Video

    Video Reactions to Trump's Success Polarized Abroad

    What seemed impossible less than a year ago is now almost a certainty. New York real estate mogul Donald Trump has won the number of delegates needed to secure the Republican presidential nomination. The prospect has sparked as much controversy abroad as it has in the United States. Zlatica Hoke has more.
    Video

    Video Drawings by Children in Hiroshima Show Hope and Peace

    On Friday, President Barack Obama will visit Hiroshima, Japan, the first American president to do so while in office. In August 1945, the United States dropped an atomic bomb on the city to force Japan's surrender in World War II. Although their city lay in ruins, some Hiroshima schoolchildren drew pictures of hope and peace. The former students and their drawings are now part of a documentary called “Pictures from a Hiroshima Schoolyard.” VOA's Deborah Block has the story.
    Video

    Video Vietnamese Rapper Performs for Obama

    A prominent young Vietnamese artist told President Obama said she faced roadblocks as a woman rapper, and asked the president about government support for the arts. He asked her to rap, and he even offered to provide a base beat for her. Watch what happened.
    Video

    Video Roots Run Deep for Tunisia's Dwindling Jewish Community

    This week, hundreds of Jewish pilgrims are defying terrorist threats to celebrate an ancient religious festival on the Tunisian island of Djerba. The festivities cast a spotlight on North Africa's once-vibrant Jewish population that has all but died out in recent decades. Despite rising threats of militant Islam and the country's battered economy, one of the Arab world's last Jewish communities is staying put and nurturing a new generation. VOA’s Lisa Bryant reports.
    Video

    Video Meet Your New Co-Worker: The Robot

    Increasing numbers of robots are joining the workforce, as companies scale back and more processes become automated. The latest robots are flexible and collaborative, built to work alongside humans as opposed to replacing them. VOA’s Tina Trinh looks at the next generation of automated employees helping out their human colleagues.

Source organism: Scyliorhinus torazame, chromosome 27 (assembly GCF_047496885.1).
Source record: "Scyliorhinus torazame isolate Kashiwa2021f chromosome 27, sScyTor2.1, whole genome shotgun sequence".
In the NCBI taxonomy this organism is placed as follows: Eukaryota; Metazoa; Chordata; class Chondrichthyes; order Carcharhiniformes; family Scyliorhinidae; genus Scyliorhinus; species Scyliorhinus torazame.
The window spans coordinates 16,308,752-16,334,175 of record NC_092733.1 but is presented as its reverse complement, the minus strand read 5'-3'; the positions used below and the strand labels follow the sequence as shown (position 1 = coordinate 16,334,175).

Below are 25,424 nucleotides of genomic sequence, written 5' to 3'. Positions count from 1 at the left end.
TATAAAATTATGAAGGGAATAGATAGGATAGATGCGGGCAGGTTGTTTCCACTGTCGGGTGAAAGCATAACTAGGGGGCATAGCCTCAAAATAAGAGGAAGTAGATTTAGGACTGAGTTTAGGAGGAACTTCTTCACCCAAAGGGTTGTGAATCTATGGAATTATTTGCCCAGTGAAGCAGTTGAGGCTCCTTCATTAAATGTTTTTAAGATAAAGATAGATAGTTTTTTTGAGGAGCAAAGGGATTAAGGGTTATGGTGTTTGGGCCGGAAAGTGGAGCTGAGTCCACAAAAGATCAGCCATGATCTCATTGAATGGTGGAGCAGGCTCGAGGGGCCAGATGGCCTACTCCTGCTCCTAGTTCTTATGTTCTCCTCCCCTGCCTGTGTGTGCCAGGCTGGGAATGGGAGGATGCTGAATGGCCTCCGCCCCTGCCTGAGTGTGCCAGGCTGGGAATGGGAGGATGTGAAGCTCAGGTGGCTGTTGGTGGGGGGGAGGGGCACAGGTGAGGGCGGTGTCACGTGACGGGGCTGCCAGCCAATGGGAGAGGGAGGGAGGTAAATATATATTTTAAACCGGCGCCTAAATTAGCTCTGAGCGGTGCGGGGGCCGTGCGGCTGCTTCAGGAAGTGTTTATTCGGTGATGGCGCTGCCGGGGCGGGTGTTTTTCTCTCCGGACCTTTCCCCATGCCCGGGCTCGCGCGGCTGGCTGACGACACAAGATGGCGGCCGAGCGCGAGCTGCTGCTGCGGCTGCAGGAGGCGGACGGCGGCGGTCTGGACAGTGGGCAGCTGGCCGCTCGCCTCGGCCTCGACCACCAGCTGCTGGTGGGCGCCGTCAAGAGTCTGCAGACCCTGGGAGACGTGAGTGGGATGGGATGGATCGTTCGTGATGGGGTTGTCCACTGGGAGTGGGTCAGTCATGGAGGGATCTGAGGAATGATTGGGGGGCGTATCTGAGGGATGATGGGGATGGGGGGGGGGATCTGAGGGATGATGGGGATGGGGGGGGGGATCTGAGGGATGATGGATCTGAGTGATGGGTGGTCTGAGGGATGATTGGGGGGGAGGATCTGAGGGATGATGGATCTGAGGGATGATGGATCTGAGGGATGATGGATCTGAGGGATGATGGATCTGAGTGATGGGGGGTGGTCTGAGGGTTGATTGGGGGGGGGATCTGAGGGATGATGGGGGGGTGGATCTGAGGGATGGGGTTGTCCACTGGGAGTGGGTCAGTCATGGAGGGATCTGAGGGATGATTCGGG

Video

    Video Wheelchair Technology in Tune With Times

    Technologies for the disabled, including wheelchair technology, are advancing just as quickly as everything else in the digital age. Two new advances in wheelchairs offer improved control and a more comfortable fit. VOA's George Putic reports.
    Video

    Video Baby Boxes Offer Safe Haven for Unwanted Children

    No one knows exactly how many babies are abandoned worldwide each year. The statistic is a difficult one to determine because it is illegal in most places. Therefore unwanted babies are often hidden and left to die. But as Erika Celeste reports from Woodburn, Indiana, a new program hopes to make surrendering infants safer for everyone.
    Video

    Video California Celebration Showcases Local Wines, Balloons

    Communities in the U.S. often hold festivals to show what makes them special. In California, for example, farmers near Fresno celebrate their figs and those around Gilmore showcase their garlic. Mike O'Sullivan reports that the wine-producing region of Temecula offers local vintages in an annual festival where rides on hot-air balloons add to the excitement.
    Video

    Video US Elementary School Offers Living Science Lessons

    Zero is not a good score on a test at school. But Discovery Elementary is proud of its “net zero” rating. Net zero describes a building in which the amount of energy provided by on-site renewable sources equals the amount of energy the building uses. As Faiza Elmasry tells us, the innovative features in the building turn the school into a teaching tool, where kids can't help but learn about science and sustainability. Faith Lapidus narrates.

    Special Report

    Adrift The Invisible African Diaspora